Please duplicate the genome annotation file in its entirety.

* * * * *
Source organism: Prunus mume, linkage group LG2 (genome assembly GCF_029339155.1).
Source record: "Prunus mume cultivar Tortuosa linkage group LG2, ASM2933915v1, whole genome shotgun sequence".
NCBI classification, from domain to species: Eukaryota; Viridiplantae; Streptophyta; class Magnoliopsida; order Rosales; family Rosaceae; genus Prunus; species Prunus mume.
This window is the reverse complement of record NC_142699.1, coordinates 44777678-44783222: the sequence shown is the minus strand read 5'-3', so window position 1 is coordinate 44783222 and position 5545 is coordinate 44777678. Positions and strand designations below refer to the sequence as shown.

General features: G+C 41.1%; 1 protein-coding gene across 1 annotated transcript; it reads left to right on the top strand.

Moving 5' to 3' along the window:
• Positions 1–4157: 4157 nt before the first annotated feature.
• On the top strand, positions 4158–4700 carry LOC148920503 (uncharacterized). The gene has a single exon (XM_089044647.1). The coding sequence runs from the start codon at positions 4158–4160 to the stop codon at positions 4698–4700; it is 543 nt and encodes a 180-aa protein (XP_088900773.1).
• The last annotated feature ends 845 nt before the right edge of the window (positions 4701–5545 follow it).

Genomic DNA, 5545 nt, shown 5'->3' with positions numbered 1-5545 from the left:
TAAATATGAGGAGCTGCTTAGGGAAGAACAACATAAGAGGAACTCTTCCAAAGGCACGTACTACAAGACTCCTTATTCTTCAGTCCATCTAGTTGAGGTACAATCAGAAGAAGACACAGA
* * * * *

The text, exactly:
Source organism: Prunus mume, linkage group LG2 (genome assembly GCF_029339155.1).
Source record: "Prunus mume cultivar Tortuosa linkage group LG2, ASM2933915v1, whole genome shotgun sequence".
NCBI classification, from domain to species: Eukaryota; Viridiplantae; Streptophyta; class Magnoliopsida; order Rosales; family Rosaceae; genus Prunus; species Prunus mume.
This window is the reverse complement of record NC_142699.1, coordinates 44777678-44783222: the sequence shown is the minus strand read 5'-3', so window position 1 is coordinate 44783222 and position 5545 is coordinate 44777678. Positions and strand designations below refer to the sequence as shown.

General features: G+C 41.1%; 1 protein-coding gene across 1 annotated transcript; it reads left to right on the top strand.

Moving 5' to 3' along the window:
• Positions 1–4157: 4157 nt before the first annotated feature.
• On the top strand, positions 4158–4700 carry LOC148920503 (uncharacterized). The gene has a single exon (XM_089044647.1). The coding sequence runs from the start codon at positions 4158–4160 to the stop codon at positions 4698–4700; it is 543 nt and encodes a 180-aa protein (XP_088900773.1).
• The last annotated feature ends 845 nt before the right edge of the window (positions 4701–5545 follow it).

Genomic DNA, 5545 nt, shown 5'->3' with positions numbered 1-5545 from the left:
TAAATATGAGGAGCTGCTTAGGGAAGAACAACATAAGAGGAACTCTTCCAAAGGCACGTACTACAAGACTCCTTATTCTTCAGTCCATCTAGTTGAGGTACAATCAGAAGAAGACACAGA